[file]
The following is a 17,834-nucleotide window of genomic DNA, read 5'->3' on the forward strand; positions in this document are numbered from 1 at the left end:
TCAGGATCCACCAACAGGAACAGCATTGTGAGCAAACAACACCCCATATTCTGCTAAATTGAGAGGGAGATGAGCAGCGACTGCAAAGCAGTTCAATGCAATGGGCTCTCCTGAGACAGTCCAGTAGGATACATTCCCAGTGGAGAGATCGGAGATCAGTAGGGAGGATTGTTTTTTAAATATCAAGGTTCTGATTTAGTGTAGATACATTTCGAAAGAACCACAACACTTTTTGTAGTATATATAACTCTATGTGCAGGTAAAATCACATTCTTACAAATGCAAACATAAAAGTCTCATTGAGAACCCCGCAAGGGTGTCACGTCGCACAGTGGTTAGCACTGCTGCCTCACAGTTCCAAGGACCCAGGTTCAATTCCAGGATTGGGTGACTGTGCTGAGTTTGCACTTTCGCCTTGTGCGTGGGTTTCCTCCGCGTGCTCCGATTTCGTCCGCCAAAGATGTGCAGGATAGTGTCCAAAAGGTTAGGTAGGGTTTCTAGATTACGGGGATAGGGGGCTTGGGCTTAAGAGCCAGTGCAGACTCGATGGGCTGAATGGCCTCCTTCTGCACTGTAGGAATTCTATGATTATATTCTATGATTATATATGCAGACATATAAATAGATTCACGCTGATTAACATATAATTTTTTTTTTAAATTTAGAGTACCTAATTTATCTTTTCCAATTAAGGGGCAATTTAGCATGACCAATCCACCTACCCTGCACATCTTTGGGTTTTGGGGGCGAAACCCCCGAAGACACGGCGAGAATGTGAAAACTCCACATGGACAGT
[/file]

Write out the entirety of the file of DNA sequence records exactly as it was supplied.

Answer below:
The following is a 17,834-nucleotide window of genomic DNA, read 5'->3' on the forward strand; positions in this document are numbered from 1 at the left end:
TCAGGATCCACCAACAGGAACAGCATTGTGAGCAAACAACACCCCATATTCTGCTAAATTGAGAGGGAGATGAGCAGCGACTGCAAAGCAGTTCAATGCAATGGGCTCTCCTGAGACAGTCCAGTAGGATACATTCCCAGTGGAGAGATCGGAGATCAGTAGGGAGGATTGTTTTTTAAATATCAAGGTTCTGATTTAGTGTAGATACATTTCGAAAGAACCACAACACTTTTTGTAGTATATATAACTCTATGTGCAGGTAAAATCACATTCTTACAAATGCAAACATAAAAGTCTCATTGAGAACCCCGCAAGGGTGTCACGTCGCACAGTGGTTAGCACTGCTGCCTCACAGTTCCAAGGACCCAGGTTCAATTCCAGGATTGGGTGACTGTGCTGAGTTTGCACTTTCGCCTTGTGCGTGGGTTTCCTCCGCGTGCTCCGATTTCGTCCGCCAAAGATGTGCAGGATAGTGTCCAAAAGGTTAGGTAGGGTTTCTAGATTACGGGGATAGGGGGCTTGGGCTTAAGAGCCAGTGCAGACTCGATGGGCTGAATGGCCTCCTTCTGCACTGTAGGAATTCTATGATTATATTCTATGATTATATATGCAGACATATAAATAGATTCACGCTGATTAACATATAATTTTTTTTTTAAATTTAGAGTACCTAATTTATCTTTTCCAATTAAGGGGCAATTTAGCATGACCAATCCACCTACCCTGCACATCTTTGGGTTTTGGGGGCGAAACCCCCGAAGACACGGCGAGAATGTGAAAACTCCACATGGACAGT